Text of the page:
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Principal investigators: Manuel González Guerrero

Associated with: Centro de Biotecnología y Genómica de Plantas (UPM-INIA)

Project Summary:

Many of the enzymes involved in the main plant biological processes (photosynthesis, germination, …) require transition metals (iron, copper, zinc, …) as cofactors. This determines high metal fluxes from root to sink organs (leaves during vegetative growth; fruits during the reproductive stage), that will ensure a continuous supply of these nutrients. Legumes have an additional sink, the root nodules, where many of the proteins involved in symbiotic nitrogen fixation (nitrogenase, leghemoglobin,…) contain metallic cofactors. This causes legumes, in contrast to other plants, and due to the low metal bioavailbility in many soil types, to have to split a scarce limiting nutrient between two sink organs (leaves and nodules). How do legumes control metal supply to simultaneously optimize nitrogen fixation and photosynthesis? Our hypothesis is that this transit is mediated by a subgroup of long distance metal transporters expressed at high levels in roots of inoculated plants and in their nodules, coordinated with other expressed in the shoot that are down-regulated upon nodulation: the former would increase metal delivery to the nodule, while the latter would reduce metal delivery to the shoot. Preliminary data in model legume Medicago truncatula supports this hypothesis. To further study the mechanisms responsible for regulating metal fluxes between the two main sink organs in legumes, we propose:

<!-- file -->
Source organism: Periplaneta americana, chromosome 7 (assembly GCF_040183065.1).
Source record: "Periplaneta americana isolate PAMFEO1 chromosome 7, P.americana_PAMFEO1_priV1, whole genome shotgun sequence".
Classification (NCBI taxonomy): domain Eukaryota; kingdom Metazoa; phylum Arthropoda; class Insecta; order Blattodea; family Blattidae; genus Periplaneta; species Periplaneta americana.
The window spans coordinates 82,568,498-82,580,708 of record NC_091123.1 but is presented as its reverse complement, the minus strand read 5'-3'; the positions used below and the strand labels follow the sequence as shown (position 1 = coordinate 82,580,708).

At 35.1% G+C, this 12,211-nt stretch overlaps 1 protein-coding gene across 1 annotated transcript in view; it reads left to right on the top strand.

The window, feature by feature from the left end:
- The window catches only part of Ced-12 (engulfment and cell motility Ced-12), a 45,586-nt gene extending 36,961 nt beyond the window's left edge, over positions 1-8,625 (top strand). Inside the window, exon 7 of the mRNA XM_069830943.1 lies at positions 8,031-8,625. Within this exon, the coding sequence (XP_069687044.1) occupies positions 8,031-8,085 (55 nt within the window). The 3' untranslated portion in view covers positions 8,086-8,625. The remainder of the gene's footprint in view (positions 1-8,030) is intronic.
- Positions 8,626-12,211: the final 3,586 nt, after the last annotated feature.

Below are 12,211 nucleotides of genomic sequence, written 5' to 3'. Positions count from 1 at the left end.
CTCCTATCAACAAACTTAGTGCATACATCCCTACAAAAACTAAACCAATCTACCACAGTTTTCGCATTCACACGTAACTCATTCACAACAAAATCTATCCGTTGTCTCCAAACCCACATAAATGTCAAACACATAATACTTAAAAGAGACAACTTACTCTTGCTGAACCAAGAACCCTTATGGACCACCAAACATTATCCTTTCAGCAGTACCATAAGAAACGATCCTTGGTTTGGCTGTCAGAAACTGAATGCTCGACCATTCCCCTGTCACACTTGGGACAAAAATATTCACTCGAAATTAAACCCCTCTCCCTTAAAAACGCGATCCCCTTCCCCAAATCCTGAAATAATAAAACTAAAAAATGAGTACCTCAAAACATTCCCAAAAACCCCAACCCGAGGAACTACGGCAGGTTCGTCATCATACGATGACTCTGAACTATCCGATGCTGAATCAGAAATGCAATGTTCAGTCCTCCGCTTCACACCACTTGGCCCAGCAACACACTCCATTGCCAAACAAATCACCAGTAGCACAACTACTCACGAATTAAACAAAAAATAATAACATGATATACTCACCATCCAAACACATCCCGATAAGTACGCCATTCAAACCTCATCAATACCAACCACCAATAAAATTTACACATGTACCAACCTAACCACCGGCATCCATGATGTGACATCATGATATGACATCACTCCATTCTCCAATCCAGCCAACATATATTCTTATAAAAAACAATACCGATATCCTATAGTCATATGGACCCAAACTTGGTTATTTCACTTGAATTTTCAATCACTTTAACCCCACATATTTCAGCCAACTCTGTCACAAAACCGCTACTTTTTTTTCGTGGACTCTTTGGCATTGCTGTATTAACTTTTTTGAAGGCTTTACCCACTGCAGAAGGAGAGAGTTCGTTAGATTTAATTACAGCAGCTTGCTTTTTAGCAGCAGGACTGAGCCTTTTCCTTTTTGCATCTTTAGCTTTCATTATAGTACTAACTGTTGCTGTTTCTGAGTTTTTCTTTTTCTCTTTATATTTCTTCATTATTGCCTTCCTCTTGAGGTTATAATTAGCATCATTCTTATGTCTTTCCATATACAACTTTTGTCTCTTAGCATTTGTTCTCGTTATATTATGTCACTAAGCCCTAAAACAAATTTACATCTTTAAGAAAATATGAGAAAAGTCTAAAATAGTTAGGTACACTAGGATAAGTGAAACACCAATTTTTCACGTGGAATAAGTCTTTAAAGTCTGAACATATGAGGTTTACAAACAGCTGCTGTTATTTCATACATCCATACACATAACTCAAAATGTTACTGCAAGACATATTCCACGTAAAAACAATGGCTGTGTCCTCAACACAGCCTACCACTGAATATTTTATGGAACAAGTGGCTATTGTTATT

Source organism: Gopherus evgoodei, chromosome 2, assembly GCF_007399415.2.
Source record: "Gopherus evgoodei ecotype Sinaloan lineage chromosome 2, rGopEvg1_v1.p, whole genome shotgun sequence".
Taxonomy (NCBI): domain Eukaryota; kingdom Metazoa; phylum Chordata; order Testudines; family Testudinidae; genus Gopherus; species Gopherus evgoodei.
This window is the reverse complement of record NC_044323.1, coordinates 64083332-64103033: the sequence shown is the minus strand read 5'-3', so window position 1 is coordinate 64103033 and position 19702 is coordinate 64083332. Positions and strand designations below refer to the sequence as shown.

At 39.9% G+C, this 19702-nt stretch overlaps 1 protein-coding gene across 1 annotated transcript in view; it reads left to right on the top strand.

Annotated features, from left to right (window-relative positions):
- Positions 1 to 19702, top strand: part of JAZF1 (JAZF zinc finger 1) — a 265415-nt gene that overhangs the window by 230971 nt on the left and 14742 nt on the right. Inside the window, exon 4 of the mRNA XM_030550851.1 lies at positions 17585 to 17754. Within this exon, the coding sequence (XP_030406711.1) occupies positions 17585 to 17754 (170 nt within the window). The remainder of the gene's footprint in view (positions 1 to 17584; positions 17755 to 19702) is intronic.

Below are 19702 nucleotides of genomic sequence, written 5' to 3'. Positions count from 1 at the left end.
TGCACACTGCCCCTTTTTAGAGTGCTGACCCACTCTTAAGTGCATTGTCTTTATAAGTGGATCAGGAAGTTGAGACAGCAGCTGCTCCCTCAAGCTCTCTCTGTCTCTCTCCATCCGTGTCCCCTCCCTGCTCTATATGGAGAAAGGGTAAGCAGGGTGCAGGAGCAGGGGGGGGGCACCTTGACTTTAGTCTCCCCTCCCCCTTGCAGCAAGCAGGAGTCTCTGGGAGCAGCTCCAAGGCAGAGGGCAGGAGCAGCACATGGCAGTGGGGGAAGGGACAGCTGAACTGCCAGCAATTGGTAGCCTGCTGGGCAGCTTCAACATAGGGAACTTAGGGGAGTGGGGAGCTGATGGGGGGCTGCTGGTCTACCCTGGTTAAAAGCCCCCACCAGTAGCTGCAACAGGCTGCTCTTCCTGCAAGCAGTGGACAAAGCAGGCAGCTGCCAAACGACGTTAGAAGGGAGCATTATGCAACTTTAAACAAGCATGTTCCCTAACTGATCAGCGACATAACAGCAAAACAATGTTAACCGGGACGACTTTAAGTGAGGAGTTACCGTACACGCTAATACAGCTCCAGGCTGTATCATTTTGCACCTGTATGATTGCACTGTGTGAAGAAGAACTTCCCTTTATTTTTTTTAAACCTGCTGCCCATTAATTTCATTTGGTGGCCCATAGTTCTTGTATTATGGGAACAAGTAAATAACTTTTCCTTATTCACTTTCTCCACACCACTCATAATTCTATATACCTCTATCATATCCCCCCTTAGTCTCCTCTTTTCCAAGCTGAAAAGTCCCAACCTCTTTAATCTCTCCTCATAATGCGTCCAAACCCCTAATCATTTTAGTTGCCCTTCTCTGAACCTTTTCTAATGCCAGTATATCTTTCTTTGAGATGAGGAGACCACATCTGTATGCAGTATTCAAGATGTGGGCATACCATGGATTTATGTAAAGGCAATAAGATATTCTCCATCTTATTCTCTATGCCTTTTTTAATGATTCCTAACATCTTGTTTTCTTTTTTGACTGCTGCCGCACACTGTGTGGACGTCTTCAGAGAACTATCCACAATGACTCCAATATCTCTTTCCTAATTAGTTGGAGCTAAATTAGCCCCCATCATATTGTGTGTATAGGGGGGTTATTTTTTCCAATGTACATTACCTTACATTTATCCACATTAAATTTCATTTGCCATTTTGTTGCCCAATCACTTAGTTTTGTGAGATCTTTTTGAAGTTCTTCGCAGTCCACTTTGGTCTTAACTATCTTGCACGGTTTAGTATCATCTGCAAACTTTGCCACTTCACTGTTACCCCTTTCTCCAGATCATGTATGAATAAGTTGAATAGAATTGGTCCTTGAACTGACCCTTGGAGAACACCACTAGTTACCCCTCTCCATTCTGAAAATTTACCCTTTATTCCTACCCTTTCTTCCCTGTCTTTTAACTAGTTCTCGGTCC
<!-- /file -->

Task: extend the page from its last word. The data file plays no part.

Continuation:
i) To determine the localization of the expression of selected genes;

ii) to study their role in the development of plants grown with nitrogen fertilizer or in symbiosis with rhizobia; and

iii) to identify the transcription factors regulating their expression, since these proteins would be in the signalling pathway controlling a correct metal distribution. Towards this end, we will use a
multidisciplinary approach that will involve classical plant physiology methods, legume genetic and molecular biology, microscopy methods, and high-energy physics to visualize metals within the cell. These results will contribute to the design and development of varieties with an improved uptake and distribution of essential, limiting nutrients, contributing to potentiate the use of legumes to diminish the use of nitrogen fertilizers. They will also contribute to the efforts of developing nitrogen fixation capabilities in nonlegumes, by providing the required information so that metal cofactors would reach the required organ with a minimal impact on photosynthetic rates.